Francona familiar with firing line

BALTIMORE -- Dave Trembley had just been ousted as manager of the Baltimore Orioles and was sitting at the airport Friday afternoon, waiting to board a plane home when his cell phone rang.

The voice on the other end was the Red Sox's Terry Francona, who was sitting in the visiting manager's office at Oriole Park at Camden Yards, watching the press conference of newly appointed Baltimore skipper Juan Samuel.

Francona reached out to Trembley because the managerial fraternity in baseball is a tight one. Even though the Orioles record was 15-39 at the time Trembley was replaced, it can't be a good feeling to lose your job, and Francona knows all too well what that feeling is like.

"As much as we want to beat the Orioles, with somebody's job and their livelihood, you never -- but we've all lived through that," Francona said. "It's not something that makes you feel very good. I actually just talked to him. It wasn't a long conversation, because he was in a crowd. But I was able to say hello to him. I just wanted to tell him I was thinking about him."

Before he became the second-longest tenured manager in Red Sox history, and well before he won two World Series titles with Boston, Francona managed four miserable years with the Philadelphia Phillies. He never had a winning season, and the Phillies never finished higher than third with Francona at the helm. He was let go after the 2000 season.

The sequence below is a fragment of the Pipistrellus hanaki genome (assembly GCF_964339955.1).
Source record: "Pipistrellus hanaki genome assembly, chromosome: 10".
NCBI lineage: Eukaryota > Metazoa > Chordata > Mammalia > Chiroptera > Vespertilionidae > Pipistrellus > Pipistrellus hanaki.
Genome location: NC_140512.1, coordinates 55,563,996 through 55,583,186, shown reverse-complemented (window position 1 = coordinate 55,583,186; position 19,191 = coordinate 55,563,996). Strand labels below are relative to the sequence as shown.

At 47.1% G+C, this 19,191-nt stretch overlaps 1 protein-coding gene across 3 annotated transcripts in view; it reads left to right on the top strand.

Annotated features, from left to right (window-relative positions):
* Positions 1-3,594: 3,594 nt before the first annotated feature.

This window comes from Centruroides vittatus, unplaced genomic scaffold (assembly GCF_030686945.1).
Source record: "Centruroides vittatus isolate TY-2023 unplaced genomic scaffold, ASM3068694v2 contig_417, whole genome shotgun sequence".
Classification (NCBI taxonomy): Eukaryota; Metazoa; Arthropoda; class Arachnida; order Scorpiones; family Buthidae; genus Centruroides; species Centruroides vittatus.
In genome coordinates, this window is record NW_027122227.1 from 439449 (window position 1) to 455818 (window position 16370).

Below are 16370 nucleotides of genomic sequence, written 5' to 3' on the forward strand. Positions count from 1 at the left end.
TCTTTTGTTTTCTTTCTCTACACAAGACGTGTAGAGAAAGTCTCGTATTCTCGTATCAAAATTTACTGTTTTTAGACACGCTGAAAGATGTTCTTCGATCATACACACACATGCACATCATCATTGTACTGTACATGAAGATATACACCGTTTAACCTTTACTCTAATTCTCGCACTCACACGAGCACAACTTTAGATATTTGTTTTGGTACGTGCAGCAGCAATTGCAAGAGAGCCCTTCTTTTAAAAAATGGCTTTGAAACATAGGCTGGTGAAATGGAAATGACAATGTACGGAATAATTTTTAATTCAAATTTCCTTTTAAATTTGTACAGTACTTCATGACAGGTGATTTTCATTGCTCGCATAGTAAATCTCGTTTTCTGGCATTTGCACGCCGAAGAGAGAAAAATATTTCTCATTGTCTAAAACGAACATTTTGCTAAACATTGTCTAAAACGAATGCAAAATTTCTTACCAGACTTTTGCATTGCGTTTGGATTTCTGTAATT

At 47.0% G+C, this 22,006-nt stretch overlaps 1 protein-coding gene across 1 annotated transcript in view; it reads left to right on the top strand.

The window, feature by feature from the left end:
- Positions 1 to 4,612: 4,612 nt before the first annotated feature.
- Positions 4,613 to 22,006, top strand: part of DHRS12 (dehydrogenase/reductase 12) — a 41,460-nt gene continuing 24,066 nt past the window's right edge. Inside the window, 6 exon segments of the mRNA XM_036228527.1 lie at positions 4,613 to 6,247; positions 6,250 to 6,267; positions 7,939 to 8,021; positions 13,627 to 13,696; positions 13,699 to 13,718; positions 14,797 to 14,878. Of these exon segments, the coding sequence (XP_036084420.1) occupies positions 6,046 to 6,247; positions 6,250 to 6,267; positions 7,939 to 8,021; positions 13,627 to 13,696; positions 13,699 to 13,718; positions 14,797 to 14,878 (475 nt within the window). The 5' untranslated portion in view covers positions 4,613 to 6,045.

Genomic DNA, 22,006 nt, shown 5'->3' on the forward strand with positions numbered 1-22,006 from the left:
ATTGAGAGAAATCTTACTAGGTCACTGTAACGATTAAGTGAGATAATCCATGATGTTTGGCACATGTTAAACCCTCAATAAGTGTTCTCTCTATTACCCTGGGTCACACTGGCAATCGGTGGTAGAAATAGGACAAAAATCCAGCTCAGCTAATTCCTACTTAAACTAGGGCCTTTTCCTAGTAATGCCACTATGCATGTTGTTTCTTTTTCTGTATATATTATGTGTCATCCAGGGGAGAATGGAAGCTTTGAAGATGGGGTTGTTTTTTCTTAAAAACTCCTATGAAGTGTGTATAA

"I knew it was coming. I've always been pretty honest about it. If I was a general manager, I would've fired me also," Francona said. "I think they didn't really have a choice. Saying that, the last however many days that there's speculation, that's the hardest."

With his pending pink slip on the way, Francona thought about what it would be like without a job in baseball. After all, being the son of a former major leaguer, the game has been his entire life. At the time, though, he thought losing his job would be a huge weight off his shoulders.

"It wasn't," Francona said.

"You can't live with people almost 24 hours a day and it doesn't just go away. I thought it would, and it doesn't. So that was a little bit, I don't know if the word is enlightening for me. The season was over, [then-Phillies GM] Eddie [Wade] talked to me and I thought there would be this 'whew'; and there wasn't. You're so close to people for so long, just because your job title changes or goes away doesn't mean you care less about people. You can't just turn it off, and I thought that's how it would be."

After the Phillies fired Francona, he spent a few days golfing in Florida. He wanted to clear his mind and completely remove himself from the game.

But the game came calling.

On the second day of his golfing trip, he received a call from the Arizona Diamondbacks and was offered an interview for their manager's job.

"It shocked me because I wasn't in that mode. I was just trying to take a deep breath like you do at the end of the season," Francona said.

He went for the interview, and other organizations also started offering coaching jobs. When one of the calls came from the Cleveland Indians, one of the five clubs he played for during his career, he became even more interested in what the Indians were offering.